I also discovered I have something in common with Superman. His favorite book is To Kill A Mocking Bird, as mentioned in Detective Comics #27 – and later it was also said to be his favorite film.
Another fascinating character I discovered in my research was the Green Lama, a practicing Buddhist, who became popular in comic book form during the 1940s.
If you’re ever in D. C., the Library of Congress holds the world’s largest collection of comic books. They have 5,000 titles and 100,000 issues. The oldest comic book in their collection is “Popular Comics,” Feb. 1936.
Do you still have your comic books or maybe a favorite comic book memory?
Have you ever wondered what the differences are between a seal and a sea lion?
Seals have small earholes and short, hairy front flippers with a claw on each toe. On land, they move by wiggling along on their bellies like caterpillars, with their hind flippers straight out. Seals swim by steering with fore flippers and powering with hind flippers. They are more streamlined in water. Their whiskers are rounded and their grunts are usually soft-spoken.
Although sometimes with a mate, seals can be more solitary than sea lions who are usually hanging out in large groups.
Sea lions have the following characteristics: External visible earflaps and long hairless fore flippers. Their hind flippers rotate underneath so they are able to walk on land. They swim underwater using their fore flippers like wings. Sea Lions have long smooth whiskers and can bark quite loud.
A year or so ago I had an opportunity to participate in a seal release where healthy seal pups return to the ocean after their wounds have healed. Here’s a link to my seal release adventure.
Although it can be exciting to see seals in the wild, please keep your distance. They may have come ashore merely to relax or because they need help, but it’s better to call your local authorities. About the time period of my first novel, Call Me Amy, which features Pup the harbor seal, the Marine Mammal Protection Act went into effect. This law prohibits the taking of marine mammals without a permit.
There is one more marine mammal in the pinniped family and I bet you can guess who that is!
Without even trying I’ve accumulated a great little collection of picture books from other countries. These first two handsome editions were given to me by my son after he toured with fellow musicians in Germany and Poland.
This book of Swedish folk tales was published in Stockholm in 1946. They have been producing anthologies since 1907. I bought the book many years ago from Antiquarian Booksellers of NY for about $12. It’s gorgeous with attached illustrated plates, although unfortunately when I pulled it out to snap a picture, I discovered some of the pages have come loose.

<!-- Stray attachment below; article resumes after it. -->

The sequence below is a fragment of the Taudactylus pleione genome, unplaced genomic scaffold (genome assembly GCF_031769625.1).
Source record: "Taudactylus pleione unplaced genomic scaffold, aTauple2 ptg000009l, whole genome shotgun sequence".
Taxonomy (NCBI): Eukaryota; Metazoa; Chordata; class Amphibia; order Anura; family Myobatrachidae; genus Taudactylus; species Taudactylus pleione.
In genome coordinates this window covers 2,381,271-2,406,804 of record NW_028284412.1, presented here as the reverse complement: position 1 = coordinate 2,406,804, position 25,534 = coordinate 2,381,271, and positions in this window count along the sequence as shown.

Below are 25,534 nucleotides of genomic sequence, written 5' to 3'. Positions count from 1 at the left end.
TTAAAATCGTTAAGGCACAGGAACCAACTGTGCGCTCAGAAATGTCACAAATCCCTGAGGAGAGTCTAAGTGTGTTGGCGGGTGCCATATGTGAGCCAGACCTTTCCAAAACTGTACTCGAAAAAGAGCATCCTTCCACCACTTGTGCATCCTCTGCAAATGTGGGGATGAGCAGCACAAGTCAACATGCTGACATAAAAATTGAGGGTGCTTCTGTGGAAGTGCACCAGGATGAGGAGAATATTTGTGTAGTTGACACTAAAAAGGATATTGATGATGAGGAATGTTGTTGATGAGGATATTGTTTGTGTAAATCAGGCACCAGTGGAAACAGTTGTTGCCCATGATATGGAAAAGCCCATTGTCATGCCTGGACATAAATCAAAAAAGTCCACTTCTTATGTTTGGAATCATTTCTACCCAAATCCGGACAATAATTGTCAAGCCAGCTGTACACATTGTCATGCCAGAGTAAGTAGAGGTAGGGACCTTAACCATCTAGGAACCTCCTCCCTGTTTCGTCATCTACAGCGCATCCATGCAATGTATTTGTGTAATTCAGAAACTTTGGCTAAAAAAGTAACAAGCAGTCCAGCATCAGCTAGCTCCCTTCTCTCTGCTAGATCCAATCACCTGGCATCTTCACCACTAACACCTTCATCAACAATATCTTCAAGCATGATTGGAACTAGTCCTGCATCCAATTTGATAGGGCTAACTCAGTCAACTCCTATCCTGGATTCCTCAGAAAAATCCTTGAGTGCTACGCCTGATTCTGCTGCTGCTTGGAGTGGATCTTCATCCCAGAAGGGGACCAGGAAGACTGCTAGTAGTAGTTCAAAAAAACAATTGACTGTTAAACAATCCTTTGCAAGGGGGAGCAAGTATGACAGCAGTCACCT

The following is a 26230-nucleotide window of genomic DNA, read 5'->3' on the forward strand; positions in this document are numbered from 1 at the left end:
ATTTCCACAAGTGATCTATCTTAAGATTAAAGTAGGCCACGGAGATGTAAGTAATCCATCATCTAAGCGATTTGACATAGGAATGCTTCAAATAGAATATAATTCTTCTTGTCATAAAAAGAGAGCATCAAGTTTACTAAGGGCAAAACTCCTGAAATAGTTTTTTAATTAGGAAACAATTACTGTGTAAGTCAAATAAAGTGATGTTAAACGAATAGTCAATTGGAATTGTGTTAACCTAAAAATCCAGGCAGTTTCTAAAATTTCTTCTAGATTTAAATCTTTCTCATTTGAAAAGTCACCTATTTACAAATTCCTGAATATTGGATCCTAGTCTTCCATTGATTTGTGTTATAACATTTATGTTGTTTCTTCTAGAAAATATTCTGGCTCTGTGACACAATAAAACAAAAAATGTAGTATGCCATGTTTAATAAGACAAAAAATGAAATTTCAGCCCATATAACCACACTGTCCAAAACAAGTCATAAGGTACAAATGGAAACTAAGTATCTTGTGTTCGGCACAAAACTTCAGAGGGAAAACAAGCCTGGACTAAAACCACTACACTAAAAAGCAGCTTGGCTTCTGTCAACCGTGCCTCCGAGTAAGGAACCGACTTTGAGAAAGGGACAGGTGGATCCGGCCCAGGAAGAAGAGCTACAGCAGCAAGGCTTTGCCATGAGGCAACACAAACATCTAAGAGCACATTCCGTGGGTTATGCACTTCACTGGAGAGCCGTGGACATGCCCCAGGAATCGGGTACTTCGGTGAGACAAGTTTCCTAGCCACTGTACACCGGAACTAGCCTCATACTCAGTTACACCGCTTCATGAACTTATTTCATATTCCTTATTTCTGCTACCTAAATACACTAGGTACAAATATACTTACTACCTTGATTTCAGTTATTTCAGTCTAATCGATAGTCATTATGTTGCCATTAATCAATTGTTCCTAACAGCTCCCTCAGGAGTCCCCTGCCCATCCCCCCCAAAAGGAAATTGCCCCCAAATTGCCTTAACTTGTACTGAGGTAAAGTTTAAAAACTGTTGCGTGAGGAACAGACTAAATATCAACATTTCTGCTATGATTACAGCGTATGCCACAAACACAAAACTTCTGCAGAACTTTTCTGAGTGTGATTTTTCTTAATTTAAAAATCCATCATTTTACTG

The title translates to “Among Gnomes and Trolls.” Included in the book are illustrations by the amazing John Bauer. Famous for sympathetic trolls, his paintings have a lovely mythical quality to them. Sadly, he died in a shipwreck at age 36, along with his wife (also an artist, but better known as the model for the Fairy Princess) and their two-year-old son.
Here’s another closeup of the inside–illustration by Einar Norelius.
Other favorite books in my collection were gifts from faraway friends. Maryse airmailed me Petit Renard perdu all the way from France. The story about a little lost fox is told from two viewpoints. You flip it over halfway to read Mama Fox’s version.
This photo shows how my collection looked while on display at a public library. The little Clifford (the Big Red Dog) book is in Spanish. The very bottom, as well as the top shelf holds more French books. The two on the second shelf up from the bottom are Danish. The one on the right was written by Hans Christian Andersen–very appropriate since today is his birthday! The little brown-trimmed ones in the center are German. Do you have any foreign language books or maybe a different type of collection from a faraway land? Feel free to share your thoughts in the comments. I love to hear from you and appreciate when these posts bring readers together for discussion.
I’m pleased to announce I’ve been awarded a Liebster Award! Thank you very much to Maca for nominating me. Maca has been speedily reviewing lots of great books–check out her interesting blog here: booksaremylovers. The Liebster Award is a chain tradition for bloggers to share other blogs they enjoy.
Here are the rules:
1. Thank and link the person who nominated you.
2. Answer the questions given by the nominator.